growing pains

Following the trajectory of American pop music divas and Brazilian futbol stars, the restaurant formerly known as Anago Bistro has lost the "Bistro"--both in name and spirit--and gained some attitude. After a move downtown to the swanky Lenox Hotel and a complete make-over, Anago has ratcheted up its image a few major notches. In its previous incarnation at 798 Main Street (now home of Salts Restaurant), Anago Bistro was a hidden gem--intimate, understated, and consistently excellent. Alas, popularity corrupts. With the move toward self-iconization and the strategic new location, Anago's former cachet has been exploited. The larger, hipper Anago is struggling to adapt to its new image.

Judging from the caliber of its clientele, Anago has due cause to strut: Yo-Yo Ma--a frequent visitor to the restaurant--was spotted amid the crowd of expense-account diners. Strut it does. In true L.A. style customers arrive at the appointed time of their reservation to be told that their table is being set. Two or three drinks (approximately 30 minutes) later, they are ushered to their seats. As well as allowing customers to loosen their pursestrings (and if the racy behavior that we witnessed was standard, their inhibitions as well) this clever maneuver forces customers to revel in the plushly appointed, opulent bar. Unfortunately, the cozy bar is not meant to accommodate quite so many backed-up tables. Its Egyptiannate gold painted ceiling and walls, lonic columns, upturned mushroom-shaped lamps, and low-slung red velvet chairs become a bit oppressive when the bar is packed. However, as the crowd thinned out, the elegance of the space emerged.

Similarly, the restaurant proper is impeccably decorated. The high ceilings allow the bustle of happy diners free reign, red matte walls create an atmosphere that is almost too trendy for traditional Boston. The kitchen is open, accented by classy copper heating lamps. The wrought iron chandeliers, with yellow lanterns in place of bulbs, hang like copies of Aleksandr Rodchenko's Spatial Constructions. Apparently, Yo-Yo Ma et al are satisfied with Anago's sexy new image. However, with its arrival onto the scene, the prices have gone up and the quality of the food has gone down; Anago is trying too hard to reconcile profile with taste.

This was especially true of our appetizers, which sounded simple enough but proved slightly overburdened. Winter Roast Salad ($9) was brimming with boiled fingerling potatoes, fresh, sweet yellow beets, maytag blue cheese, black olives and greens. However, the freshness of the ingredients was smothered by a pasty, creamy dressing. The Trio of Carpaccio ($13) was a similar case of good ingredients overwhelmed by sauce. Tender, delicious raw scallops, peppered beef, and tuna arrived on a platter elegantly garnished by veggies and greens. Each variety of carpaccio was doused liberally with a different sauce: scallops were accompanied by red pepper vinaigrette, beef by creamy caper sauce, and tuna by an unidentifiable dressing that looked like Russian dressing and tasted of anchovies. The result was a slightly heavy-handed conflict of flavors.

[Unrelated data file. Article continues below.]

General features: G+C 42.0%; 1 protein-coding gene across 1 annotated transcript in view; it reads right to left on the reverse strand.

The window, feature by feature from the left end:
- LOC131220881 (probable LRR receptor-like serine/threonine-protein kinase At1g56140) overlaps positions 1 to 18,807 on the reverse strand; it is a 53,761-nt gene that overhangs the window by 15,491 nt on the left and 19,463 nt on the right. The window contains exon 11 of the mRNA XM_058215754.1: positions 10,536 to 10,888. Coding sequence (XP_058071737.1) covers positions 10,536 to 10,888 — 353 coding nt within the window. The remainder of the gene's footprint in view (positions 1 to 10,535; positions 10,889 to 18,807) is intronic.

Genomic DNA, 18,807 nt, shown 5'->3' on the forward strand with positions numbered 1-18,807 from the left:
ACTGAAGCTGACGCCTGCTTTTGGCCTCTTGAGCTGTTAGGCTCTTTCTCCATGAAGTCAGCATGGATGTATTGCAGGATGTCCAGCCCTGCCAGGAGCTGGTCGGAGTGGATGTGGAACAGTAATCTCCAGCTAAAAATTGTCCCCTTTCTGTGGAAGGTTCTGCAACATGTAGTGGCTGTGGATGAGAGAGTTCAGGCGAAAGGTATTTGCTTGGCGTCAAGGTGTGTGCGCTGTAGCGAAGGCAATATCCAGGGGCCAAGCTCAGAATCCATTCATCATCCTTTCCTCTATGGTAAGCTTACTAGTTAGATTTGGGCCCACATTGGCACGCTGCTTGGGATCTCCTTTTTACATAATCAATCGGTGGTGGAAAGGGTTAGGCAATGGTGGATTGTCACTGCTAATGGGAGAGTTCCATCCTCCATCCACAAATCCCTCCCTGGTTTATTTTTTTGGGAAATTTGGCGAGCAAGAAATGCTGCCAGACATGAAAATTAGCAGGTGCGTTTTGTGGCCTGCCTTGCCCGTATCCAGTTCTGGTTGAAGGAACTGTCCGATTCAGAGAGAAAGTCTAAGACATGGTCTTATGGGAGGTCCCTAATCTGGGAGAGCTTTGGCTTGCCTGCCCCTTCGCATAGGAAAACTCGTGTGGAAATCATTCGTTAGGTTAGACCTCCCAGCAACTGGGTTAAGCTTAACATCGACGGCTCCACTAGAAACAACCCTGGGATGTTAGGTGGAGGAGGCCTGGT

Though it was a Wednesday night, the restaurant was crowded, and consequently Anago had run out of some of the entrees that were listed on its menu. They also had run out of half-bottles of our chosen wine, and generously offered us glasses on the house. The entrees that were available were admirably prepared and proved far less saucy than the appetizers. Grilled Beef Sirloin ($26) was cooked perfectly, medium rare, and served atop a savory potato and wild mushroom cake, accompanied by a sharp rocquefort sauce and tangy onion marmalade. Wilted greens lightened the deliciously rich dish. Veal Brisket ($23) was entirely devoid of grease without being desiccated, matched by soft roast pearl onion polenta. Sliced, cooked pear in mustard sauce and lightly fried onion rings rested on a light, sweet, smoky sauce. Again, this entree far outmatched the appetizers. Though the preparation was complicated, the dish didn't evince the same schizophrenia as the appetizers. The tastes were balanced and fused comfortably into one another. The quality of the entrees proved yet again that when it comes to food, less is more.


Dessert consisted of a strawberry-lychee soup with rhubarb sorbet that was fruity and light, stopping just short of being too sweet. The second dessert was flourless almond/orange cake, crunchy and light, spiced by orange zest and whipped cream. Flourless cake is generally dense, rich, and chocolate, but this was none of the above, an ideal choice for Passover. In the end, the desserts, like the entrees, far outshone the appetizers.

On April 19th, the day after this review was written, Anago unveiled its new Spring menu (to further heighten the sense of anticipation, its contents were kept under wraps). Hopefully, Anago will take the opportunity to remember its simpler roots, tone down the food and let the toned-up decor speak for itself.

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